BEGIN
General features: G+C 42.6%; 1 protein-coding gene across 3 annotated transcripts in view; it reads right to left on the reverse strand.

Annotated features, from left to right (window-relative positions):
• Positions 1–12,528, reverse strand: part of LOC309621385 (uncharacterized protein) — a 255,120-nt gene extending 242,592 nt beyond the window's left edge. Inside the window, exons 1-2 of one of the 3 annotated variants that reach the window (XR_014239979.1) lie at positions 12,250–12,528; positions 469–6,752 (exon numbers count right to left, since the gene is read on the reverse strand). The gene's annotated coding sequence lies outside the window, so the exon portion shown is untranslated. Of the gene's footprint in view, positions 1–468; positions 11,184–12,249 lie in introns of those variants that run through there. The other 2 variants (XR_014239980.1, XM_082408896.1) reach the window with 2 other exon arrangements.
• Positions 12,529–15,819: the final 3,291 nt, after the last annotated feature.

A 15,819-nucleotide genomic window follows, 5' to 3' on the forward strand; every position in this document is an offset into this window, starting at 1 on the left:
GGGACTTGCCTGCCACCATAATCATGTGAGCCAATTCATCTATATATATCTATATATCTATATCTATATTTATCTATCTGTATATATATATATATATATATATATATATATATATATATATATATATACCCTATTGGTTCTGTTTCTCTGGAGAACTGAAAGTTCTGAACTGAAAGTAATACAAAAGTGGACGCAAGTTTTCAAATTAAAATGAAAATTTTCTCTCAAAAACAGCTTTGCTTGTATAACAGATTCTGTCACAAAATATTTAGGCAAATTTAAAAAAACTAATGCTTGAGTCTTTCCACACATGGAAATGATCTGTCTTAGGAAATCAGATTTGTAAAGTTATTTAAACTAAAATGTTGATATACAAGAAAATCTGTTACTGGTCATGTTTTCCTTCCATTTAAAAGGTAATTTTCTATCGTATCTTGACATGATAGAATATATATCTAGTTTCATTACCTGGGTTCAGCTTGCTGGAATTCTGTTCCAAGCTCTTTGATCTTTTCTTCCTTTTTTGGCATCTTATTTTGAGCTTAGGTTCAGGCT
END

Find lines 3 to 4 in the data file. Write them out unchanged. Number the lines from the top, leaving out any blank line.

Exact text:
• Positions 1–12,528, reverse strand: part of LOC309621385 (uncharacterized protein) — a 255,120-nt gene extending 242,592 nt beyond the window's left edge. Inside the window, exons 1-2 of one of the 3 annotated variants that reach the window (XR_014239979.1) lie at positions 12,250–12,528; positions 469–6,752 (exon numbers count right to left, since the gene is read on the reverse strand). The gene's annotated coding sequence lies outside the window, so the exon portion shown is untranslated. Of the gene's footprint in view, positions 1–468; positions 11,184–12,249 lie in introns of those variants that run through there. The other 2 variants (XR_014239980.1, XM_082408896.1) reach the window with 2 other exon arrangements.
• Positions 12,529–15,819: the final 3,291 nt, after the last annotated feature.